IBM's Career Re-Entry Program trains technical individuals who are re-entering their careers. The program partnered with the Society of Women Engineers and iRelaunch through the STEM Re-Entry Taskforce to create a 12-week internship program, ... Read More

IBM's Career Re-Entry Program trains technical individuals who are re-entering their careers. The program partnered with the Society of Women Engineers and iRelaunch through the STEM Re-Entry Taskforce to create a 12-week internship program, beginning with a 3-day orientation on best practices for a successful career. Interns are placed at IBM, matched with a technical mentor and given challenging technical assignments, which provide an easier transition back to working full time and valuable work experience. Since 2016, 70 individuals have gone through the program and over 90 percent have been recommended for full time employment at IBM. The program has been so successful there are now pilots across the globe.

Priti Shah

Priti Shah had worked in tech for over 10 years. Throughout her career, she obtained a PhD, wrote software for 3D printers, automated testing for optical networks, and more. And then, unexpectedly, she took a step back. In Priti’s words, “I wanted to be the one to raise my children.”

She worried that deciding to have a family could have meant the end of her career. “I'm never going to be able to work as an engineer or software developer again,” she told herself. But, more than a decade later, her youngest son went off to college, and a friend directed her to IBM’s Tech Re-Entry Program. She soon became an apprentice in the program, where she was assigned a mentor and received the support she needed to get started again. Today, thanks to IBM, Priti works in quantum computing and builds code in C++ and Python. Speaking about her experience in the program, she said: “I feel like a rock star.”

close expand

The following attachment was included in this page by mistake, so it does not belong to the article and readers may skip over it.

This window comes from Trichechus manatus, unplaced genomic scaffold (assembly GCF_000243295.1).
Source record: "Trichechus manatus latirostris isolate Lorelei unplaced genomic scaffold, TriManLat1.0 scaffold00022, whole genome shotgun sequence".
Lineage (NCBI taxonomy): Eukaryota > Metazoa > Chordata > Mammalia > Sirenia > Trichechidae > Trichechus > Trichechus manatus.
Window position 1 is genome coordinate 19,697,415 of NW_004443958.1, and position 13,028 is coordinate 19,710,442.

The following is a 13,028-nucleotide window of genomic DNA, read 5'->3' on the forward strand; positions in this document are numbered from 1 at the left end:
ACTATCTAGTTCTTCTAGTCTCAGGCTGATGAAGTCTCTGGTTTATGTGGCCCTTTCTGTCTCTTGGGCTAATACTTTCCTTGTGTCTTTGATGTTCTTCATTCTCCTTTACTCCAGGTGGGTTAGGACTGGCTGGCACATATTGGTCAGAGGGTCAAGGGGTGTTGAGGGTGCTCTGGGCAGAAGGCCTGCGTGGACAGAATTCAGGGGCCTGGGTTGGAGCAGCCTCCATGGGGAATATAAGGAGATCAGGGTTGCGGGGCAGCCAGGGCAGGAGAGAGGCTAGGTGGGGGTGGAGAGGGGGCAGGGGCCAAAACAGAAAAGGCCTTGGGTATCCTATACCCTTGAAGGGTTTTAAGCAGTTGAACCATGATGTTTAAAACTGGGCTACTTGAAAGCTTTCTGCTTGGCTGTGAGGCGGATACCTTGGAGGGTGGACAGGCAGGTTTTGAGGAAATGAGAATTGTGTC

Microsoft’s Software & Systems Academy (MSSA) -- in partnership with Embry–Riddle Aeronautical University and St. Martin’s University -- provides transitioning service members and veterans with training in cloud computing, cybersecurity, database ... Read More

Microsoft’s Software & Systems Academy (MSSA) -- in partnership with Embry–Riddle Aeronautical University and St. Martin’s University -- provides transitioning service members and veterans with training in cloud computing, cybersecurity, database management and business intelligence training. Graduates of the program are then given the opportunity to interview for a full-time job at Microsoft or one of their hiring partners.

Solaire Brown

When Solaire Brown returned from her deployment in Afghanistan, she was nervous about her career prospects. After sustaining heavy injuries overseas, multiple surgeries had left Solaire unsure about what her place in the workforce would be.

That’s when she found out about Microsoft Software & Systems Academy (MSSA), an 18-week program directed at veterans and transitioning service members. MSSA provides training in critical skills such as intelligence administration, cybersecurity and cloud development. Its graduates go on to high-paying jobs in the tech industry.

“I feel like I have so many new opportunities at my fingertips,” said Solaire, who received seven job offers after her time in MSSA. “I have the ability to contribute.”

Solaire did her part for the country, and now companies like Microsoft hope to do their part for her.